RIAA versus Invisible Agent Records

It has recently been brought to our attention by the RIAA that certain tracks released on Invisible Agent Records contain bin-aural beats and must be removed from all distribution channels and online shops.

It appears that the RIAA have taken the matter in to their own hands after a Channel 9 News segment about ‘i-dosing’ in July 2010. The Oklahoma Bureau of Narcotics and Dangerous Drugs claimed that “digital drugs” use “bi-aural or two-toned, technology to alter your brain waves and mental state,” producing a “state of ecstasy” for the user. The RIAA has stepped up its efforts to educate law enforcement & music industry officials worldwide about the issue and how to deal with it. Such efforts have reduced the availability of music from a number of record labels, it claims.

We will use every resource at our disposal to block the RIAA from removing our music from iTunes, emusic, Amazon, Napster, Juno, Spotify, Sony Connect and Nokia stores. While we believe that bin-aural beats affect brainwaves directly and can alter moods, behaviour, even consciousness, Invisible Agent and a number of other independent labels are requesting ‘distributors label tracks that contain bi-aural beats’, similar to the ‘illicit language’ tags utilized for over 2 decades. Stay tuned for more news….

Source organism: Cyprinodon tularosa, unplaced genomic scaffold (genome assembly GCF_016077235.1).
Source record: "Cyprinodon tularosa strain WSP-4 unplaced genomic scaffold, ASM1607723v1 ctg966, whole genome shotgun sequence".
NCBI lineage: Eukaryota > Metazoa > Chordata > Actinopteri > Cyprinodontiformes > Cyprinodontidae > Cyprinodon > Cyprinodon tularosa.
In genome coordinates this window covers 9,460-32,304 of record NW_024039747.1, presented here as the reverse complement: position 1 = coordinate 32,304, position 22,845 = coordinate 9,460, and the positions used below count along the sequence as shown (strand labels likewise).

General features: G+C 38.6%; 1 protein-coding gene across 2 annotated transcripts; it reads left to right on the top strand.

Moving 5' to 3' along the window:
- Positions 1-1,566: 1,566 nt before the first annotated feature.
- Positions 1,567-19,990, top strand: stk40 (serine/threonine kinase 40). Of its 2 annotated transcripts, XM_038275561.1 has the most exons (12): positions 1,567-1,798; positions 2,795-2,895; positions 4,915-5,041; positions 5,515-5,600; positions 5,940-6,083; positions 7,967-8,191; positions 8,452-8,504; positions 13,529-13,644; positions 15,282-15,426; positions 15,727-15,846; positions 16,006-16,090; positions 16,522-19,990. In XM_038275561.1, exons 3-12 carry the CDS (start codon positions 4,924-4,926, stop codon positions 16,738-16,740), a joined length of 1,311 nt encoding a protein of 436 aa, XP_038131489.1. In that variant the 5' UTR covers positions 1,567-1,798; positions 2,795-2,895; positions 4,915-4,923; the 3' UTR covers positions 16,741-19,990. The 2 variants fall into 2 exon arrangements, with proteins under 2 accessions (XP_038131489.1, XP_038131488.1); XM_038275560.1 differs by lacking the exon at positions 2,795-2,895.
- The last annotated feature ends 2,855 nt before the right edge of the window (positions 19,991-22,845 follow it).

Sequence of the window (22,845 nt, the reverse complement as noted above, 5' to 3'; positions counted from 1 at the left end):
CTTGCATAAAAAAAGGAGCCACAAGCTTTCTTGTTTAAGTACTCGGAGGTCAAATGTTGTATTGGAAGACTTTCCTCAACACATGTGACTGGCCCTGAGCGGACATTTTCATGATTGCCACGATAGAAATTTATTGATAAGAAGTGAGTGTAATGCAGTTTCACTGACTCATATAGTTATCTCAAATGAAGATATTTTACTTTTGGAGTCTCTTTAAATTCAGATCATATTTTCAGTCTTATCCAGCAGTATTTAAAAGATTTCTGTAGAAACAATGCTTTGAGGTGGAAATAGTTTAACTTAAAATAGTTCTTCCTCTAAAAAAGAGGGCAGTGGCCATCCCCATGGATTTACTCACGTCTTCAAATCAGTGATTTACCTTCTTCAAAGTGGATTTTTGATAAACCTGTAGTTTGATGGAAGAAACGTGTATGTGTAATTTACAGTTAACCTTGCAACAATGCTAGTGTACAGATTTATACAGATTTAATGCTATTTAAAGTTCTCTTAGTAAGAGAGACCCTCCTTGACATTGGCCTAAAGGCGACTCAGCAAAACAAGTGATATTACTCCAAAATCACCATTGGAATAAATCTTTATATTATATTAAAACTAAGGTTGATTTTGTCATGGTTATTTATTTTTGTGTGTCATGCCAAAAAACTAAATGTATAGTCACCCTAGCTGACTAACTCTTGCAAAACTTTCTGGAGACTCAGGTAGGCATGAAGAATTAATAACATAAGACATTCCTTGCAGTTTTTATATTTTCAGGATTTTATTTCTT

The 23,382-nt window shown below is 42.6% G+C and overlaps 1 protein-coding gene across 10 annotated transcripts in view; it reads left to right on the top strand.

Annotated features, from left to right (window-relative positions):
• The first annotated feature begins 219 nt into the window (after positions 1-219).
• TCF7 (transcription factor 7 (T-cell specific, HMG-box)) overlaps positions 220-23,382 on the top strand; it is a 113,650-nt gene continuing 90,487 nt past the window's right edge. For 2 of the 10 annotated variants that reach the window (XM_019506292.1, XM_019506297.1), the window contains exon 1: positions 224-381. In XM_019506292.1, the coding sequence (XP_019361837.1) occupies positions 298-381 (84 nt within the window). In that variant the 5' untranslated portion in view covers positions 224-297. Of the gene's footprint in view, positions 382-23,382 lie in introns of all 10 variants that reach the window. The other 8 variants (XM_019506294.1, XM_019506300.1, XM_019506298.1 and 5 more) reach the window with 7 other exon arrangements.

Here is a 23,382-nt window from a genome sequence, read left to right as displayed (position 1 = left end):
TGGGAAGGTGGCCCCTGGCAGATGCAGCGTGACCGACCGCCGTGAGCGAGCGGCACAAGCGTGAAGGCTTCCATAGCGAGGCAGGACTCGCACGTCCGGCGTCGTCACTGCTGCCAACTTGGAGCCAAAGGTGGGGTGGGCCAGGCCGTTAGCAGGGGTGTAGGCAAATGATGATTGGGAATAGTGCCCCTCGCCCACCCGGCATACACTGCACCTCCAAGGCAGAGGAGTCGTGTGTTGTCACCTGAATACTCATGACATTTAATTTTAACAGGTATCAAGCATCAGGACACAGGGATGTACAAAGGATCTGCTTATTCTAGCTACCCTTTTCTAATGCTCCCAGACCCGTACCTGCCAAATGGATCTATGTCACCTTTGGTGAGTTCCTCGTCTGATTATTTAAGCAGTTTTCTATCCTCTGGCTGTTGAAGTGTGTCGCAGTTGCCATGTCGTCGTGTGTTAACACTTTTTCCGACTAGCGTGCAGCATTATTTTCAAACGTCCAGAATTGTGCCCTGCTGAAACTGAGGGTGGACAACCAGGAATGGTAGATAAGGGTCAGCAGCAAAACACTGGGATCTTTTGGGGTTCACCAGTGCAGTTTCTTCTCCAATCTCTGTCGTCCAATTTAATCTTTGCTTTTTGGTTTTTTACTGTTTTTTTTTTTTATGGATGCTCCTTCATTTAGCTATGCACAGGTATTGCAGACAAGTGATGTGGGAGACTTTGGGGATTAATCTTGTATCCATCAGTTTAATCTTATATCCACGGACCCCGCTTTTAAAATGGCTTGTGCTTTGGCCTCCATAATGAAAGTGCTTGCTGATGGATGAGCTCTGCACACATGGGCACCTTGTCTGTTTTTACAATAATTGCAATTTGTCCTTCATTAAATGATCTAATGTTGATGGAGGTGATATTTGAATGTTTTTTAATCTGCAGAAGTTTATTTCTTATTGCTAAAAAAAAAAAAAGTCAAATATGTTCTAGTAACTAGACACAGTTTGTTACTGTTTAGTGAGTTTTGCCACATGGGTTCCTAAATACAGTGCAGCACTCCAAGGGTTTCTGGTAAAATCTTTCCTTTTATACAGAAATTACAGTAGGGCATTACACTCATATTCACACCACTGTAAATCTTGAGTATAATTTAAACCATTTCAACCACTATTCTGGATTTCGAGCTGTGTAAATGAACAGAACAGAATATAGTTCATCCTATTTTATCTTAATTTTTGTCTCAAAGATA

2 responses to “RIAA versus Invisible Agent Records”

  1. Ebauche says:

    Hehe, good one. You did, momentarily get me there then I remembered what day it was..

  2. Warren Daly says:

    How can you copyright drugs ;)

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